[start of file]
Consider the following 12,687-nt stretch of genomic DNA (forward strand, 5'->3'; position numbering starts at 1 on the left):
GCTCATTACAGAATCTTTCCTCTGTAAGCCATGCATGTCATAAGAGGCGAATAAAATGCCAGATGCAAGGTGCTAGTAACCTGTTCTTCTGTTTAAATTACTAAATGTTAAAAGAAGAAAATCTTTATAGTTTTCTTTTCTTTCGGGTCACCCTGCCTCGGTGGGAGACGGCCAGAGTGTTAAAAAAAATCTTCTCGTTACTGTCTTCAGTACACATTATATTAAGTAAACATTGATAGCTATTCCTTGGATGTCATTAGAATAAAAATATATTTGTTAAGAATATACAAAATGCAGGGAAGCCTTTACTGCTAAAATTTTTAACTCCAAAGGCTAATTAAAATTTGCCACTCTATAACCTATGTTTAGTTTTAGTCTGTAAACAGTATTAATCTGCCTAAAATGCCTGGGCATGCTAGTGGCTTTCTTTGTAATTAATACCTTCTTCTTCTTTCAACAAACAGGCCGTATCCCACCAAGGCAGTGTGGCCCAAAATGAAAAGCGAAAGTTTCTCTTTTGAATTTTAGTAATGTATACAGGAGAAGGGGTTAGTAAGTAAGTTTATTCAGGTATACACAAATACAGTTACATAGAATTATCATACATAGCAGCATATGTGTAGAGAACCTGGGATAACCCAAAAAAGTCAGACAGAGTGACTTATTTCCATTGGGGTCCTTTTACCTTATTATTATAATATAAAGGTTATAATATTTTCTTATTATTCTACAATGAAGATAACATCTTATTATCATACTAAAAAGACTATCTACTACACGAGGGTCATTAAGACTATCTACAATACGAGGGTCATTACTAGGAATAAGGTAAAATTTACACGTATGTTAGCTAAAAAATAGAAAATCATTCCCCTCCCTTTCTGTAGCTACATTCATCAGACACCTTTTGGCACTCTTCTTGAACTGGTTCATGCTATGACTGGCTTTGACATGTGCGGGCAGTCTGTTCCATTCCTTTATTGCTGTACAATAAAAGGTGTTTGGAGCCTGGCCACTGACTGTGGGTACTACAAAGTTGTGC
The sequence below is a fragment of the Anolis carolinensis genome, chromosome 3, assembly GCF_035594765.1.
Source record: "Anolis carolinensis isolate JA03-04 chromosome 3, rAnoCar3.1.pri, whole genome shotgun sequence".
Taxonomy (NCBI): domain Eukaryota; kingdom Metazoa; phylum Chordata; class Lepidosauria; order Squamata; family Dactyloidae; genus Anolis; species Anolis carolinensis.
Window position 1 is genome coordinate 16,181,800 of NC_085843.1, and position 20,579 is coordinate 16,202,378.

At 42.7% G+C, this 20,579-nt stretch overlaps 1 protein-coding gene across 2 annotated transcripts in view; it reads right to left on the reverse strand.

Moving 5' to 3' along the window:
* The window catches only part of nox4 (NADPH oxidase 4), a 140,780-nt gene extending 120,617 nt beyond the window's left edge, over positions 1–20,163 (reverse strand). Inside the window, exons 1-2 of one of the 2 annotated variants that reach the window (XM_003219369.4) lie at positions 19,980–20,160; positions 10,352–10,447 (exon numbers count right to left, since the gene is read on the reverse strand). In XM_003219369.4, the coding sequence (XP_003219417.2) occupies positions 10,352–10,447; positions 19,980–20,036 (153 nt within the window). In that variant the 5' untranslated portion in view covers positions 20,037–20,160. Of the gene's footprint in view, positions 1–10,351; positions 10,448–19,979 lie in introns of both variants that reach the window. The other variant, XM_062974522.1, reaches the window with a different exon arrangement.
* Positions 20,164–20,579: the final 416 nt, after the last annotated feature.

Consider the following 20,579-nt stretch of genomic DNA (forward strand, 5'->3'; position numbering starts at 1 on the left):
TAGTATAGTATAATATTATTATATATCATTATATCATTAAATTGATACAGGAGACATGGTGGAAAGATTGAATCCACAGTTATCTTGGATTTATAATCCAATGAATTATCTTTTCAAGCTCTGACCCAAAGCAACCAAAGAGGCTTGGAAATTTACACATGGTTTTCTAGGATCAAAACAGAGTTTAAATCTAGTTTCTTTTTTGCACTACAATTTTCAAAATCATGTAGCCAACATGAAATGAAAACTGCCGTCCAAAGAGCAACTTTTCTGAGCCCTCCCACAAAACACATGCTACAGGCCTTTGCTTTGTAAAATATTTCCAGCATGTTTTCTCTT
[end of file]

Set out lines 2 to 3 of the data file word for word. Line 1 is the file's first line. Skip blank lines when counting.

GCTCATTACAGAATCTTTCCTCTGTAAGCCATGCATGTCATAAGAGGCGAATAAAATGCCAGATGCAAGGTGCTAGTAACCTGTTCTTCTGTTTAAATTACTAAATGTTAAAAGAAGAAAATCTTTATAGTTTTCTTTTCTTTCGGGTCACCCTGCCTCGGTGGGAGACGGCCAGAGTGTTAAAAAAAATCTTCTCGTTACTGTCTTCAGTACACATTATATTAAGTAAACATTGATAGCTATTCCTTGGATGTCATTAGAATAAAAATATATTTGTTAAGAATATACAAAATGCAGGGAAGCCTTTACTGCTAAAATTTTTAACTCCAAAGGCTAATTAAAATTTGCCACTCTATAACCTATGTTTAGTTTTAGTCTGTAAACAGTATTAATCTGCCTAAAATGCCTGGGCATGCTAGTGGCTTTCTTTGTAATTAATACCTTCTTCTTCTTTCAACAAACAGGCCGTATCCCACCAAGGCAGTGTGGCCCAAAATGAAAAGCGAAAGTTTCTCTTTTGAATTTTAGTAATGTATACAGGAGAAGGGGTTAGTAAGTAAGTTTATTCAGGTATACACAAATACAGTTACATAGAATTATCATACATAGCAGCATATGTGTAGAGAACCTGGGATAACCCAAAAAAGTCAGACAGAGTGACTTATTTCCATTGGGGTCCTTTTACCTTATTATTATAATATAAAGGTTATAATATTTTCTTATTATTCTACAATGAAGATAACATCTTATTATCATACTAAAAAGACTATCTACTACACGAGGGTCATTAAGACTATCTACAATACGAGGGTCATTACTAGGAATAAGGTAAAATTTACACGTATGTTAGCTAAAAAATAGAAAATCATTCCCCTCCCTTTCTGTAGCTACATTCATCAGACACCTTTTGGCACTCTTCTTGAACTGGTTCATGCTATGACTGGCTTTGACATGTGCGGGCAGTCTGTTCCATTCCTTTATTGCTGTACAATAAAAGGTGTTTGGAGCCTGGCCACTGACTGTGGGTACTACAAAGTTGTGC
The sequence below is a fragment of the Anolis carolinensis genome, chromosome 3, assembly GCF_035594765.1.